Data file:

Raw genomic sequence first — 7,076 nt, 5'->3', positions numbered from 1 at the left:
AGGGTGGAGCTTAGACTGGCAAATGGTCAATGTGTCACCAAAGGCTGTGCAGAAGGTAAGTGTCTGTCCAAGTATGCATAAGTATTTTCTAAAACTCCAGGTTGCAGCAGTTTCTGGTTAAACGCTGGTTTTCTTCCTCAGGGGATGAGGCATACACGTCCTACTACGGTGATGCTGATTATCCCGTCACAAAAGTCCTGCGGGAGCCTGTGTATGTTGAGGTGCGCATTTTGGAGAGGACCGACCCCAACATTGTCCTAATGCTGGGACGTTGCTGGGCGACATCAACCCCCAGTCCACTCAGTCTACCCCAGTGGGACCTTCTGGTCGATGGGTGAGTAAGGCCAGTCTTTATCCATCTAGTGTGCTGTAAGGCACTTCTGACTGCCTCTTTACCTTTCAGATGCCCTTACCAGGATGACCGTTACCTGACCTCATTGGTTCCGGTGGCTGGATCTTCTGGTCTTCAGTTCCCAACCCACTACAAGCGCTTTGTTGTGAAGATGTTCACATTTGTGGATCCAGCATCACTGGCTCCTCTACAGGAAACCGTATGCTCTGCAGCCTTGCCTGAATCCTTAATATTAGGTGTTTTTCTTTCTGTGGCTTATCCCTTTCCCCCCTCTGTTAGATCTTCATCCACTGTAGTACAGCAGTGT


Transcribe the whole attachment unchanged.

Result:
Raw genomic sequence first — 7,076 nt, 5'->3', positions numbered from 1 at the left:
AGGGTGGAGCTTAGACTGGCAAATGGTCAATGTGTCACCAAAGGCTGTGCAGAAGGTAAGTGTCTGTCCAAGTATGCATAAGTATTTTCTAAAACTCCAGGTTGCAGCAGTTTCTGGTTAAACGCTGGTTTTCTTCCTCAGGGGATGAGGCATACACGTCCTACTACGGTGATGCTGATTATCCCGTCACAAAAGTCCTGCGGGAGCCTGTGTATGTTGAGGTGCGCATTTTGGAGAGGACCGACCCCAACATTGTCCTAATGCTGGGACGTTGCTGGGCGACATCAACCCCCAGTCCACTCAGTCTACCCCAGTGGGACCTTCTGGTCGATGGGTGAGTAAGGCCAGTCTTTATCCATCTAGTGTGCTGTAAGGCACTTCTGACTGCCTCTTTACCTTTCAGATGCCCTTACCAGGATGACCGTTACCTGACCTCATTGGTTCCGGTGGCTGGATCTTCTGGTCTTCAGTTCCCAACCCACTACAAGCGCTTTGTTGTGAAGATGTTCACATTTGTGGATCCAGCATCACTGGCTCCTCTACAGGAAACCGTATGCTCTGCAGCCTTGCCTGAATCCTTAATATTAGGTGTTTTTCTTTCTGTGGCTTATCCCTTTCCCCCCTCTGTTAGATCTTCATCCACTGTAGTACAGCAGTGT